What You Need to Know About Klout Scores

Klout ScoresHave you ever considered your influence, or “clout” online? Since 2008, a company called Klout has been using proprietary algorithms to measure online influence on a scale of 1 to 100.

A score of one questions whether you have heard of Instagram, and a score in the 90’s puts you in the company of Barack Obama, Justin Bieber, and Lady Gaga.


How Klout Scores Work
Klout uses data from a large number of sites, including Twitter, Instagram, Facebook, Google+, Foursquare, LinkedIn, Wikipedia, Blogger, YouTube, last.fm, and WordPress. Additional sites are regularly being added to the list referenced to build your Klout score. Although the algorithms are kept secret, we do know that Klout uses this data to look at online likes, shares, number of followers, and other variables to create your “Klout Score”.


How to Boost Your Klout Score
According to Klout, the average score is 40 and anyone with a score of 63 is in the top 5% of all users. So how do you get a Klout score, and how do you improve it?

First off, if you have a Twitter account, you already have a Klout score unless you opted out when you created the account. One caveat; your Twitter account must be completely public for it to contribute to your Klout score. To check your score, link social media accounts, or just get started, visit Klout’s home page.

While Klout’s algorithms remain a mystery, there are a number of things you can do to increase your score:


  1. Value Engagement Over Volume: Klout is trying to rate influence, so it puts emphasis on engagement rather than sheer numbers. A smaller number of followers that engage with your content is viewed more favorably than a large number of followers that never do anything.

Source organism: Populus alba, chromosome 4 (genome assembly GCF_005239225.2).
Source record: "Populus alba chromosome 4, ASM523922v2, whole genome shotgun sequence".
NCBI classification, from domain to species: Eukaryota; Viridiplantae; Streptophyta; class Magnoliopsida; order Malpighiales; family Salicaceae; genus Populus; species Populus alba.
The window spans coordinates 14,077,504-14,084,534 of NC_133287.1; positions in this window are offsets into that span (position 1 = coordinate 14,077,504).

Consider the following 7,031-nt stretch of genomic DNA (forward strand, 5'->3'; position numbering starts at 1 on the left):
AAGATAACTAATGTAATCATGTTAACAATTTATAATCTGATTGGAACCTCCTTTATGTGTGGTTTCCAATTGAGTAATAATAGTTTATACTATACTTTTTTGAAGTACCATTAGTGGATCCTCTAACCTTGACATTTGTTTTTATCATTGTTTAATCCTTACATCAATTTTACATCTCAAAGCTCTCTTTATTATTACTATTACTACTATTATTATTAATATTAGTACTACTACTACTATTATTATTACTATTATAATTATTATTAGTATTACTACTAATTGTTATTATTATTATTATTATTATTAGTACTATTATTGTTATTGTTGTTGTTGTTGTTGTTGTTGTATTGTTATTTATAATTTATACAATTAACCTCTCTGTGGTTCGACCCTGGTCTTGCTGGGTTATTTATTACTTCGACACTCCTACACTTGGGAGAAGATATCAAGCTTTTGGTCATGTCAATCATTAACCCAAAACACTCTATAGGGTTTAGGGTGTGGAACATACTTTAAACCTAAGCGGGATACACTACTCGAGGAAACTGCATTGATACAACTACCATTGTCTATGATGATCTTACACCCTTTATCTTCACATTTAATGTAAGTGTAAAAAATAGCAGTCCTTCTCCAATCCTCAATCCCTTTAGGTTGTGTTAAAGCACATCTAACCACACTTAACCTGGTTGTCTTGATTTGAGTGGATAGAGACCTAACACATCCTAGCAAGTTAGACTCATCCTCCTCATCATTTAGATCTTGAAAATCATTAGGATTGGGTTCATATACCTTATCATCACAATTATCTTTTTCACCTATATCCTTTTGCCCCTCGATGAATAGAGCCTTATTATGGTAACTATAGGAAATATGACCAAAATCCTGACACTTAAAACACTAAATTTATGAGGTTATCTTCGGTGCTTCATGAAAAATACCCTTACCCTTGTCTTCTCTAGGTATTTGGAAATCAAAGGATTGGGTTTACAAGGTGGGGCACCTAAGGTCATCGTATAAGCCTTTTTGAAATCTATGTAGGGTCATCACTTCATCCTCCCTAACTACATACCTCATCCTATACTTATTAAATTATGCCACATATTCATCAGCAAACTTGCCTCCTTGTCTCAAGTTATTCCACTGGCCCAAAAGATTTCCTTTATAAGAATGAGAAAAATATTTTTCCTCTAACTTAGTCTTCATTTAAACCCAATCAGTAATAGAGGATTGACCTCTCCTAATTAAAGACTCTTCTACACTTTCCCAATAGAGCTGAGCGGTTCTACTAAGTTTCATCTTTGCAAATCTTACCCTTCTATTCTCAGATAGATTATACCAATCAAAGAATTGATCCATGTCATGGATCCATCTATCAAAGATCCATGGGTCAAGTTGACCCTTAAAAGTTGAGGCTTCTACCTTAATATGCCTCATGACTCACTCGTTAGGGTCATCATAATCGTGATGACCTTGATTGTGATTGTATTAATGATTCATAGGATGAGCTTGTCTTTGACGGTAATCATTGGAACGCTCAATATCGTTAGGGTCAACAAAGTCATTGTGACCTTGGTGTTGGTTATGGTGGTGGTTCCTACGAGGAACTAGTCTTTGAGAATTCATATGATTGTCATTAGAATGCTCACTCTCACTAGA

2. Build Online Relationships: Instead of only broadcasting content, try to engage with your audience. Interact with their content, ask questions, and get discussions going. When they reciprocate, you’ll be building an online relationship.
  3. Make Friends with Influencers: Befriending people online with high Klout scores will help your numbers, so find out who the influencers are in your field, and start interacting with them. Just be sure that you do it in a way that doesn’t look like you have ulterior motives.
  4. Tailor Your Content to Your Audience: Content that is very specific to your audience is better for your Klout score than content with broader appeal. Remember, a small but vocal group of followers is more important than a large but silent following.
  5. Monitor Your Account: Check on your Klout score anytime via their website. Add or remove social media accounts and see if any changes make a noticeable difference.


Does Your Klout Score Matter?
This is a point of debate in the online world. While many people are still unaware of Klout scores, some companies are starting to look at them to assess job candidates and potential joint ventures. High scores could even lead to exclusive access to discounts and deals. Bottom line? The importance of your online presence is only increasing, so it’s a smart move to monitor your Klout score and improve it if you can.


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